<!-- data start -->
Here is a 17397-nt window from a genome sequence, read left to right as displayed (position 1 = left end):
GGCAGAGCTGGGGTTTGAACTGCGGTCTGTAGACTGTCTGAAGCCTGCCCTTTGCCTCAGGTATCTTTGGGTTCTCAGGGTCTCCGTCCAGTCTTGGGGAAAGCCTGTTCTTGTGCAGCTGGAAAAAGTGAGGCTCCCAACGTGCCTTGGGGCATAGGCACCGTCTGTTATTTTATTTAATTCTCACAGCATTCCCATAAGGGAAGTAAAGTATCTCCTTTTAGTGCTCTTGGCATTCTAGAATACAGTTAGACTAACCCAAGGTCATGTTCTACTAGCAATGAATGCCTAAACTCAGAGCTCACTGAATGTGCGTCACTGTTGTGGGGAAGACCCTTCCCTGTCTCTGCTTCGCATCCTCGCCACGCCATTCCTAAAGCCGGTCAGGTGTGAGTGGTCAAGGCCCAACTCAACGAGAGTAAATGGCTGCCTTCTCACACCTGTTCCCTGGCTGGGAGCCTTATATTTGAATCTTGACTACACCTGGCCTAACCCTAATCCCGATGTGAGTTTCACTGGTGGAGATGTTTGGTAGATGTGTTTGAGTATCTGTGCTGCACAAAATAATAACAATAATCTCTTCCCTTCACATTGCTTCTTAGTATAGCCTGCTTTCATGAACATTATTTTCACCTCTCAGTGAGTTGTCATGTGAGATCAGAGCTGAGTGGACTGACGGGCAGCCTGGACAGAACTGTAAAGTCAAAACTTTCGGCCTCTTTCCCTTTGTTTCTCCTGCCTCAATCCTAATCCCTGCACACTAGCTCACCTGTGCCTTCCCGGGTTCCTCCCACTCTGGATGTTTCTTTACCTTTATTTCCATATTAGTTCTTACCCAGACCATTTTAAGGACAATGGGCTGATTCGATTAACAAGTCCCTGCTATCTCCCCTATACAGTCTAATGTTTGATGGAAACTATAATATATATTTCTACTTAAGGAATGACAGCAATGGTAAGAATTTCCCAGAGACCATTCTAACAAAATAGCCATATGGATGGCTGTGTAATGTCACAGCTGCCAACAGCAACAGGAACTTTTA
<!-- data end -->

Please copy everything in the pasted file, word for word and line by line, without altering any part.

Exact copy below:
Here is a 17397-nt window from a genome sequence, read left to right as displayed (position 1 = left end):
GGCAGAGCTGGGGTTTGAACTGCGGTCTGTAGACTGTCTGAAGCCTGCCCTTTGCCTCAGGTATCTTTGGGTTCTCAGGGTCTCCGTCCAGTCTTGGGGAAAGCCTGTTCTTGTGCAGCTGGAAAAAGTGAGGCTCCCAACGTGCCTTGGGGCATAGGCACCGTCTGTTATTTTATTTAATTCTCACAGCATTCCCATAAGGGAAGTAAAGTATCTCCTTTTAGTGCTCTTGGCATTCTAGAATACAGTTAGACTAACCCAAGGTCATGTTCTACTAGCAATGAATGCCTAAACTCAGAGCTCACTGAATGTGCGTCACTGTTGTGGGGAAGACCCTTCCCTGTCTCTGCTTCGCATCCTCGCCACGCCATTCCTAAAGCCGGTCAGGTGTGAGTGGTCAAGGCCCAACTCAACGAGAGTAAATGGCTGCCTTCTCACACCTGTTCCCTGGCTGGGAGCCTTATATTTGAATCTTGACTACACCTGGCCTAACCCTAATCCCGATGTGAGTTTCACTGGTGGAGATGTTTGGTAGATGTGTTTGAGTATCTGTGCTGCACAAAATAATAACAATAATCTCTTCCCTTCACATTGCTTCTTAGTATAGCCTGCTTTCATGAACATTATTTTCACCTCTCAGTGAGTTGTCATGTGAGATCAGAGCTGAGTGGACTGACGGGCAGCCTGGACAGAACTGTAAAGTCAAAACTTTCGGCCTCTTTCCCTTTGTTTCTCCTGCCTCAATCCTAATCCCTGCACACTAGCTCACCTGTGCCTTCCCGGGTTCCTCCCACTCTGGATGTTTCTTTACCTTTATTTCCATATTAGTTCTTACCCAGACCATTTTAAGGACAATGGGCTGATTCGATTAACAAGTCCCTGCTATCTCCCCTATACAGTCTAATGTTTGATGGAAACTATAATATATATTTCTACTTAAGGAATGACAGCAATGGTAAGAATTTCCCAGAGACCATTCTAACAAAATAGCCATATGGATGGCTGTGTAATGTCACAGCTGCCAACAGCAACAGGAACTTTTA